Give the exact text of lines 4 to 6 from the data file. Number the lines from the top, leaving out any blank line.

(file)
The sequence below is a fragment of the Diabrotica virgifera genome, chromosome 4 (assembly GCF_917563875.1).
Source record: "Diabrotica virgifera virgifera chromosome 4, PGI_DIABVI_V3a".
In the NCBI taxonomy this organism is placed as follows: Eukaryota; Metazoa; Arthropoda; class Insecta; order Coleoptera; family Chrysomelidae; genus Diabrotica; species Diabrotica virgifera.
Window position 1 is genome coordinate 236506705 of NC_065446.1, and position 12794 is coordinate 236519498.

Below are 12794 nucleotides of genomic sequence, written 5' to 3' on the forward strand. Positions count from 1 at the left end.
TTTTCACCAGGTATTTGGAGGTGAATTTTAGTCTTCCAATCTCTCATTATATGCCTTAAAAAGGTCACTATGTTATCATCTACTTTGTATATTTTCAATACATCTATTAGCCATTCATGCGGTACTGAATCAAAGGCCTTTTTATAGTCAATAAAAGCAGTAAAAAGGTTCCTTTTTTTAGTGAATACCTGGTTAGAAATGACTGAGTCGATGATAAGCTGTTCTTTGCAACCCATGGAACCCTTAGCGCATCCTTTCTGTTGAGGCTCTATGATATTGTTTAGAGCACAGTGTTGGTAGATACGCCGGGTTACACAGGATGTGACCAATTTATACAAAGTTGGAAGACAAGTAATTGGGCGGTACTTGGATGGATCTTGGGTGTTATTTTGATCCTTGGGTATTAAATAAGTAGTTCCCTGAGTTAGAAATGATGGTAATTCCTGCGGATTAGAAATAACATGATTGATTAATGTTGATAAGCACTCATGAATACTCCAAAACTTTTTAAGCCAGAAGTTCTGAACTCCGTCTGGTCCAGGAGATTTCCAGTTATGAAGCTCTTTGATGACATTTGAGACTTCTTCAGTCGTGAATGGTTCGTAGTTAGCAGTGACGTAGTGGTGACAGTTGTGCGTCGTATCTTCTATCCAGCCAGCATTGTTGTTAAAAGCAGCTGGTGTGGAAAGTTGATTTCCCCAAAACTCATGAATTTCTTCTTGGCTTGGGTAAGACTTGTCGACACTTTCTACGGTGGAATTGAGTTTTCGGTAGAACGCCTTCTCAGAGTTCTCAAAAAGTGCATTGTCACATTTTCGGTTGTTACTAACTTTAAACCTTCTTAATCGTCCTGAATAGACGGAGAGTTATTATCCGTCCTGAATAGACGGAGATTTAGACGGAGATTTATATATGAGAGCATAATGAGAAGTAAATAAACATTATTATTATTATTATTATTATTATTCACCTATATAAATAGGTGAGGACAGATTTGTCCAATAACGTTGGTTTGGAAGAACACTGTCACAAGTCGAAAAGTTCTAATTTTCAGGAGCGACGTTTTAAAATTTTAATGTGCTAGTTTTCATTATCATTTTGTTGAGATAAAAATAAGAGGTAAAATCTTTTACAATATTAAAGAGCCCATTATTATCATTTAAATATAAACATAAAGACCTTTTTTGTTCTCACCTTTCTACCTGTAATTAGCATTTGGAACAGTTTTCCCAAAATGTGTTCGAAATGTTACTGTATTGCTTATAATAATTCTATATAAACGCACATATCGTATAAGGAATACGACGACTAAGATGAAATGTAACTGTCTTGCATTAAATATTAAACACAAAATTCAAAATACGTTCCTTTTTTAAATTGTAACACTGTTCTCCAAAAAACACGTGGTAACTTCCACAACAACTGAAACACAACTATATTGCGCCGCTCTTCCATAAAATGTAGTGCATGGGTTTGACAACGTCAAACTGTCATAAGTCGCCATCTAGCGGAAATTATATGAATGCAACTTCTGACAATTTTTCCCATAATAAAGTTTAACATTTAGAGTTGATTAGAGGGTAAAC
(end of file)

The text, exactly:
Window position 1 is genome coordinate 236506705 of NC_065446.1, and position 12794 is coordinate 236519498.

Below are 12794 nucleotides of genomic sequence, written 5' to 3' on the forward strand. Positions count from 1 at the left end.
TTTTCACCAGGTATTTGGAGGTGAATTTTAGTCTTCCAATCTCTCATTATATGCCTTAAAAAGGTCACTATGTTATCATCTACTTTGTATATTTTCAATACATCTATTAGCCATTCATGCGGTACTGAATCAAAGGCCTTTTTATAGTCAATAAAAGCAGTAAAAAGGTTCCTTTTTTTAGTGAATACCTGGTTAGAAATGACTGAGTCGATGATAAGCTGTTCTTTGCAACCCATGGAACCCTTAGCGCATCCTTTCTGTTGAGGCTCTATGATATTGTTTAGAGCACAGTGTTGGTAGATACGCCGGGTTACACAGGATGTGACCAATTTATACAAAGTTGGAAGACAAGTAATTGGGCGGTACTTGGATGGATCTTGGGTGTTATTTTGATCCTTGGGTATTAAATAAGTAGTTCCCTGAGTTAGAAATGATGGTAATTCCTGCGGATTAGAAATAACATGATTGATTAATGTTGATAAGCACTCATGAATACTCCAAAACTTTTTAAGCCAGAAGTTCTGAACTCCGTCTGGTCCAGGAGATTTCCAGTTATGAAGCTCTTTGATGACATTTGAGACTTCTTCAGTCGTGAATGGTTCGTAGTTAGCAGTGACGTAGTGGTGACAGTTGTGCGTCGTATCTTCTATCCAGCCAGCATTGTTGTTAAAAGCAGCTGGTGTGGAAAGTTGATTTCCCCAAAACTCATGAATTTCTTCTTGGCTTGGGTAAGACTTGTCGACACTTTCTACGGTGGAATTGAGTTTTCGGTAGAACGCCTTCTCAGAGTTCTCAAAAAGTGCATTGTCACATTTTCGGTTGTTACTAACTTTAAACCTTCTTAATCGTCCTGAATAGACGGAGAGTTATTATCCGTCCTGAATAGACGGAGATTTAGACGGAGATTTATATATGAGAGCATAATGAGAAGTAAATAAACATTATTATTATTATTATTATTATTATTCACCTATATAAATAGGTGAGGACAGATTTGTCCAATAACGTTGGTTTGGAAGAACACTGTCACAAGTCGAAAAGTTCTAATTTTCAGGAGCGACGTTTTAAAATTTTAATGTGCTAGTTTTCATTATCATTTTGTTGAGATAAAAATAAGAGGTAAAATCTTTTACAATATTAAAGAGCCCATTATTATCATTTAAATATAAACATAAAGACCTTTTTTGTTCTCACCTTTCTACCTGTAATTAGCATTTGGAACAGTTTTCCCAAAATGTGTTCGAAATGTTACTGTATTGCTTATAATAATTCTATATAAACGCACATATCGTATAAGGAATACGACGACTAAGATGAAATGTAACTGTCTTGCATTAAATATTAAACACAAAATTCAAAATACGTTCCTTTTTTAAATTGTAACACTGTTCTCCAAAAAACACGTGGTAACTTCCACAACAACTGAAACACAACTATATTGCGCCGCTCTTCCATAAAATGTAGTGCATGGGTTTGACAACGTCAAACTGTCATAAGTCGCCATCTAGCGGAAATTATATGAATGCAACTTCTGACAATTTTTCCCATAATAAAGTTTAACATTTAGAGTTGATTAGAGGGTAAAC